Our tellows community reported that the number belongs to a company called CFD Global, which its country code revealed it is a British phone number. With a tellows score 8 and also a nature to be a telemarketer.
The third one is 8002927508.
Our users suggested that it is a debt collection company named Synchrony Financial or CareCredit and its cumulatively search requests over 20k. It has a tellows score 6 and most of the users have opinion that once they paid the loan the call stopped.
Most of us now are glued to our mobile phones. Kids can be playing in the other room but by golly our phones are always within arms length or even closer. Have you ever asked yourself how you ended up with missed calls on your phone? Surely, you would have it heard it ring. And then we sight this phone number we’ve never seen before. Once upon a time we would just simply hit the call back button but we live in different times now, a time where we need to move with caution and implicate security measures with almost everything we do. We have another reason why.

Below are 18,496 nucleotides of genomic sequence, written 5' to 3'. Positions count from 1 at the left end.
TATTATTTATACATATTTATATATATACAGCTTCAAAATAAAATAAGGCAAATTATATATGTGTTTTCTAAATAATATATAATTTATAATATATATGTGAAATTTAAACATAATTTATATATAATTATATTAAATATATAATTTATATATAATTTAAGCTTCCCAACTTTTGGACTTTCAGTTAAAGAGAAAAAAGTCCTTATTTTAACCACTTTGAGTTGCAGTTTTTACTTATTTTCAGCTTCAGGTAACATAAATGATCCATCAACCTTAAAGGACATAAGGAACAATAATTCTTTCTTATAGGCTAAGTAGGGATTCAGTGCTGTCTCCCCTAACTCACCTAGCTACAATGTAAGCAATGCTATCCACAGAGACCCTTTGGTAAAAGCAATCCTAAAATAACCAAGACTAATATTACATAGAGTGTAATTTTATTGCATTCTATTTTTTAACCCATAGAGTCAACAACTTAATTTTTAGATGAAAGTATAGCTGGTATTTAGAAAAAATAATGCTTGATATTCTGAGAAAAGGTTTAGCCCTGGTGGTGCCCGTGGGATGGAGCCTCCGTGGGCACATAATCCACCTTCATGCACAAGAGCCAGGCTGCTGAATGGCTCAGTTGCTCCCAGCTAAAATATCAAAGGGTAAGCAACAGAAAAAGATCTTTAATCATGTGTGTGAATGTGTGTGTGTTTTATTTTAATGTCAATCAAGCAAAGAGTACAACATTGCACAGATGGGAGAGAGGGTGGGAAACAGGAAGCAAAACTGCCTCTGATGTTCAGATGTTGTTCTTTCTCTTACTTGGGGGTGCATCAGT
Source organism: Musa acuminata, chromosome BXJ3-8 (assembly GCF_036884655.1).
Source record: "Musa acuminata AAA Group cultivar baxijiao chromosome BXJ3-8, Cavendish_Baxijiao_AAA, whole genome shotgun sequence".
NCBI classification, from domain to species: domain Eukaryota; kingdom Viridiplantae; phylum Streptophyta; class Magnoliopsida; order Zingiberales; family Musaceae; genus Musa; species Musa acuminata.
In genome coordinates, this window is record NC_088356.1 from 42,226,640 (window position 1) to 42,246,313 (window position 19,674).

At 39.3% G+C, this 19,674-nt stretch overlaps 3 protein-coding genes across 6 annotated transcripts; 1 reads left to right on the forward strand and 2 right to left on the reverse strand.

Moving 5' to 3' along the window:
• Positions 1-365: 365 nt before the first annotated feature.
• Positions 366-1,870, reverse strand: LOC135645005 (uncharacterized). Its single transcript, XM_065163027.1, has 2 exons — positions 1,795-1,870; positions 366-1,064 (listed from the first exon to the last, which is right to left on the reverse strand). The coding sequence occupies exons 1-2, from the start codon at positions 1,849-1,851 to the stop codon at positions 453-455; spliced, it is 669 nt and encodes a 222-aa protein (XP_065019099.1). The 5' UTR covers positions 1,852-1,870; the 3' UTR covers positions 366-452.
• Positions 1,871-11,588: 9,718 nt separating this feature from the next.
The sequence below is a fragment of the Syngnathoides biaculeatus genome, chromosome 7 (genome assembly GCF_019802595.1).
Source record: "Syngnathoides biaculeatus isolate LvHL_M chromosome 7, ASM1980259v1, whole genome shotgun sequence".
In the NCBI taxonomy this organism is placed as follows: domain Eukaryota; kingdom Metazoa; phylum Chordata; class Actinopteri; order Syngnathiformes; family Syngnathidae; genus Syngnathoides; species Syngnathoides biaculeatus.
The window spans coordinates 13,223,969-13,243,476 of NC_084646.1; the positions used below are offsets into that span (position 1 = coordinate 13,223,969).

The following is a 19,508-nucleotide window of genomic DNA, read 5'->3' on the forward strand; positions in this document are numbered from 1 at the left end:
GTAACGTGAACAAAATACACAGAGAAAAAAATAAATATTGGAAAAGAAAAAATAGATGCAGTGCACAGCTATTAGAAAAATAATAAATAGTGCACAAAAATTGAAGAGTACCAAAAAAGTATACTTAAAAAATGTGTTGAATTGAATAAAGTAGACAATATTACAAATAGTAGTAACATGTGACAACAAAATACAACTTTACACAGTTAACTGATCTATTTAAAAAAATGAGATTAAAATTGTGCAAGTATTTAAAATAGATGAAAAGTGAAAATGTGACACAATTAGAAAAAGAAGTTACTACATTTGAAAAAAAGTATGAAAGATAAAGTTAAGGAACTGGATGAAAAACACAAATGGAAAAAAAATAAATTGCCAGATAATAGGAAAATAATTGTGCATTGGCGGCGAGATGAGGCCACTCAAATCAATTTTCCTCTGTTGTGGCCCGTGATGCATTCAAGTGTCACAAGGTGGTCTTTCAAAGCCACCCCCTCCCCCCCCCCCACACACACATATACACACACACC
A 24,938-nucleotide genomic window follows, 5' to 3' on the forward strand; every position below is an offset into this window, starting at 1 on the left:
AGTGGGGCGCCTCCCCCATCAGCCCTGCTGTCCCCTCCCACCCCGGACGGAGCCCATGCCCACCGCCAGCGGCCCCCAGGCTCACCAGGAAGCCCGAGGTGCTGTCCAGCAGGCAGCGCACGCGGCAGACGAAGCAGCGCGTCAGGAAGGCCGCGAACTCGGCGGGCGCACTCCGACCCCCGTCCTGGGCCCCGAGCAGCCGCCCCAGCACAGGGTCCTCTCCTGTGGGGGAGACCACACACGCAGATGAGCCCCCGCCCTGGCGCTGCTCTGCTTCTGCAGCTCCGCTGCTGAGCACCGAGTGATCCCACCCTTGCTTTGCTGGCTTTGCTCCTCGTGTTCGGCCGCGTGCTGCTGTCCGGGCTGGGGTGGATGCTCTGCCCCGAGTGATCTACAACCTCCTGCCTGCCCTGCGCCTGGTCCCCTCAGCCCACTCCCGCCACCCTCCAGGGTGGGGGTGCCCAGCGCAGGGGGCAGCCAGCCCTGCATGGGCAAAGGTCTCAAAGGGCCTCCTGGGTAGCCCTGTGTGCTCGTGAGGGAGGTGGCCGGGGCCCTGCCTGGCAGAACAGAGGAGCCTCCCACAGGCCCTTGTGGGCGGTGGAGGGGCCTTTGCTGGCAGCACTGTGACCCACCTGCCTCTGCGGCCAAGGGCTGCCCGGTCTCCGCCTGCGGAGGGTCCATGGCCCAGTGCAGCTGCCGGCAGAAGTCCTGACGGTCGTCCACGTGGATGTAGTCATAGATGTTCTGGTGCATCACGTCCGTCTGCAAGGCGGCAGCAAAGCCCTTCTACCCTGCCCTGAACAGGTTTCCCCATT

Based on reports from consumers and federal agencies, the Better Business Bureau identified Obamacare as the most used scam method for 2013.
The complexity behind the newly approved Affordable Care Act brought a lot of confusion among Americans, which in turn, opened a lot of doors to scammers and fraudsters as a way to fool citizens into sharing their personal information, and stealing their money.
- Claim that they are connected with federal government
- Inform the target victim that he needs a new insurance card for the Obamacare
- Ask for personal information like bank account number, credit card number, social security, medicare ID
- Charge fees as high as $100 to help people understand the new policies